Cote met with a real estate agent who suggested he try for a short sale of the property. Working with the lender, they listed Loft 312 for $230,000.
All they needed to do was to get Glover out.
Glover was not eager to leave. He considered making an offer on the unit. But after digging through Cote’s bankruptcy case, Glover and his lawyer decided they could challenge Cote’s claim of ownership.
Communication between the two sides quickly broke down, and Cote became increasingly frustrated. In June, he called the Los Angeles Police Department. Three officers questioned Glover on San Pedro Street before concluding no crime had occurred.
“You have played game over game with me,” Glover said in one text message to Cote. “I am in this situation because you abandoned the unit and allowed someone to misrepresent themselves as an agent of the property.”
“You’re a squatter,” Cote replied. “You’ve been given an eviction. You need to leave.”
In August, Cote hired process servers to deliver a formal eviction notice, but they could not find Glover.
Cote appealed to other residents of Little Tokyo Lofts for help, writing a letter to each describing the situation, labeling Glover a squatter and asking to speak at a homeowners association meeting. He got no reply.
The association filed a lawsuit against Cote, seeking back dues of more than $35,000. Cote had title to the loft and was still responsible for the dues but had trouble even getting into the building. A security guard one time threatened to report him to police for trespassing. The association’s property manager did not respond to a request for comment.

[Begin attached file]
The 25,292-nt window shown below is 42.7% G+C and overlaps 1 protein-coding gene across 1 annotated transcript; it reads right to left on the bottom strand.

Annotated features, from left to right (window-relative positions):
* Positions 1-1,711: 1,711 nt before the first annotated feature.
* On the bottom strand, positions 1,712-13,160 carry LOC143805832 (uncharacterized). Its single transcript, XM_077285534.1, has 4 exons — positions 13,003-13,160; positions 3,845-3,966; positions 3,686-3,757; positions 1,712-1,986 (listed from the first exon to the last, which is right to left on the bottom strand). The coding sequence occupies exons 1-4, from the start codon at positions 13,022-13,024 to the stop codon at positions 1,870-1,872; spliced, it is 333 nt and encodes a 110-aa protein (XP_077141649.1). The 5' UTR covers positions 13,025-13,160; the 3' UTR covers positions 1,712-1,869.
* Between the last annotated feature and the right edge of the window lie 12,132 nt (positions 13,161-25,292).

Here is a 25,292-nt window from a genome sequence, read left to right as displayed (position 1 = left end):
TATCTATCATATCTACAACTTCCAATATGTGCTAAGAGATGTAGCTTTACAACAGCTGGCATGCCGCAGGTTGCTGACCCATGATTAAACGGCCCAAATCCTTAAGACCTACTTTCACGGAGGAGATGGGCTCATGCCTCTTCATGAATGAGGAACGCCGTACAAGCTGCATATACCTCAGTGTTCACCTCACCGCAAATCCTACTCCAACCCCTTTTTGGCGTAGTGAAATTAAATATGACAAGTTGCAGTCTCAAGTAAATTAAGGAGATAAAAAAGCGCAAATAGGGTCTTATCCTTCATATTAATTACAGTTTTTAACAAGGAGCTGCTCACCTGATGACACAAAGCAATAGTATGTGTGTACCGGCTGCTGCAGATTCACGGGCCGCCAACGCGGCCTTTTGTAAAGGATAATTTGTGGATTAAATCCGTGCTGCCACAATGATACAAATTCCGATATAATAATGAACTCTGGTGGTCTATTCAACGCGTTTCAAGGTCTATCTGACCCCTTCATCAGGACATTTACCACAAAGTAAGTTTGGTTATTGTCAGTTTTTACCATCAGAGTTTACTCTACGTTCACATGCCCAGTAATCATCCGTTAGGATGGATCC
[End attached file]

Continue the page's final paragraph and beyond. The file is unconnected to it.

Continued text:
“They’ve taken sides with the squatter,” said Cote’s real estate agent, Michael Ferguson, who specializes in downtown loft sales. “I’ve never come across a situation like this.”
This fall, Cote tried a new approach. He filed an unlawful-detainer suit against Glover, seeking a court order that would give him the right to retake control of the loft.
Cote posted fliers around the Little Tokyo Lofts accusing Glover of being a squatter. He called a TV station, which sent a reporter to interview Glover. A producer for the station confronted Glover outside the building.
With all the attention, neighbors started asking Glover questions.
Glover continues to say he was a victim. He said he sent money orders each month to a Sacramento County post office box, an address given to him by the real estate agent. (He explained he did not pay by check because he was going through a divorce at the time and did not have his own account.)
The phone number on the agent’s business card has been disconnected, and Glover said he hasn’t been able to find him. He said that after Cote confronted him, he stopped paying rent.
The Times reviewed a copy of Glover’s rental agreement and tried unsuccessfully to reach the agent. Glover and his lawyer said they had contacted LAPD detectives to try to track down the man.
“There’s a thousand one cases of this stuff happening, because when the real estate market crashed, you had people abandoning houses, and then there were people out there wanted to take advantage. That’s the story of 312,” Glover said. “But instead, Cote wants to label me the bad guy and just harass me and drive me out.”
Recently, Bank of America confirmed that Cote still owned the loft, issuing a statement saying it was working with him to avoid a foreclosure.
Bank of America did not explain why it had not yet foreclosed. But experts said it is not uncommon for the bank to wait years to seize vacated lofts or condos so it doesn’t have to pay homeowners association fees.
“I’ve had many clients who’ve been living rent-free in their condos and town houses for 12 to 24 months,” said Leon Bayer, a bankruptcy attorney.
Last month, Glover decided to pack up and leave the Little Tokyo Lofts and move in with a friend in Westchester. He told Cote in a brief meeting that turned contentious. Cote shrugged and walked away.
That morning, Cote roamed the complex, chatting up neighbors and thinking about what might have been.
Two days later, he returned to Loft 312 to have the lock changed on the front door.